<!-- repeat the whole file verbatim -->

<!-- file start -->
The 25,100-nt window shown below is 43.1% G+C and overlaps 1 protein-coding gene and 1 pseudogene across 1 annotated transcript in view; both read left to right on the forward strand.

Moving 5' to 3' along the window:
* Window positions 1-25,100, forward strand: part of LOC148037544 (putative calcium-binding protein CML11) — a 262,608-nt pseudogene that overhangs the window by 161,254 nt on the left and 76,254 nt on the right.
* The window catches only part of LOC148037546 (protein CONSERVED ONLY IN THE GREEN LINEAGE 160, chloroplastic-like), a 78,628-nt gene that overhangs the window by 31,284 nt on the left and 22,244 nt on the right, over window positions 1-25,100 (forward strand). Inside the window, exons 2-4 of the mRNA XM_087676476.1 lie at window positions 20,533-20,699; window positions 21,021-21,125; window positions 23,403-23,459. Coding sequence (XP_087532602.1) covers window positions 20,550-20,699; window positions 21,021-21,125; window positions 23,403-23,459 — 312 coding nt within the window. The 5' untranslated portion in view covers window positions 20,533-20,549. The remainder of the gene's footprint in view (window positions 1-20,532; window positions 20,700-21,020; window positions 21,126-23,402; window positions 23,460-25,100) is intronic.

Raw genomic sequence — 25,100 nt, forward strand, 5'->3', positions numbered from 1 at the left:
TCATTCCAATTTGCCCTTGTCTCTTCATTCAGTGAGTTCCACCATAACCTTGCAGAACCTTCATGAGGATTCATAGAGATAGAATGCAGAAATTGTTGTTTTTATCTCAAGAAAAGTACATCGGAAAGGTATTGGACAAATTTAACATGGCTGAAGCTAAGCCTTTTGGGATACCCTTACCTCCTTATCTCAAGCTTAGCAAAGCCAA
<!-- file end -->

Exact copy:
The 25,100-nt window shown below is 43.1% G+C and overlaps 1 protein-coding gene and 1 pseudogene across 1 annotated transcript in view; both read left to right on the forward strand.

Moving 5' to 3' along the window:
* Window positions 1-25,100, forward strand: part of LOC148037544 (putative calcium-binding protein CML11) — a 262,608-nt pseudogene that overhangs the window by 161,254 nt on the left and 76,254 nt on the right.
* The window catches only part of LOC148037546 (protein CONSERVED ONLY IN THE GREEN LINEAGE 160, chloroplastic-like), a 78,628-nt gene that overhangs the window by 31,284 nt on the left and 22,244 nt on the right, over window positions 1-25,100 (forward strand). Inside the window, exons 2-4 of the mRNA XM_087676476.1 lie at window positions 20,533-20,699; window positions 21,021-21,125; window positions 23,403-23,459. Coding sequence (XP_087532602.1) covers window positions 20,550-20,699; window positions 21,021-21,125; window positions 23,403-23,459 — 312 coding nt within the window. The 5' untranslated portion in view covers window positions 20,533-20,549. The remainder of the gene's footprint in view (window positions 1-20,532; window positions 20,700-21,020; window positions 21,126-23,402; window positions 23,460-25,100) is intronic.

Raw genomic sequence — 25,100 nt, forward strand, 5'->3', positions numbered from 1 at the left:
TCATTCCAATTTGCCCTTGTCTCTTCATTCAGTGAGTTCCACCATAACCTTGCAGAACCTTCATGAGGATTCATAGAGATAGAATGCAGAAATTGTTGTTTTTATCTCAAGAAAAGTACATCGGAAAGGTATTGGACAAATTTAACATGGCTGAAGCTAAGCCTTTTGGGATACCCTTACCTCCTTATCTCAAGCTTAGCAAAGCCAA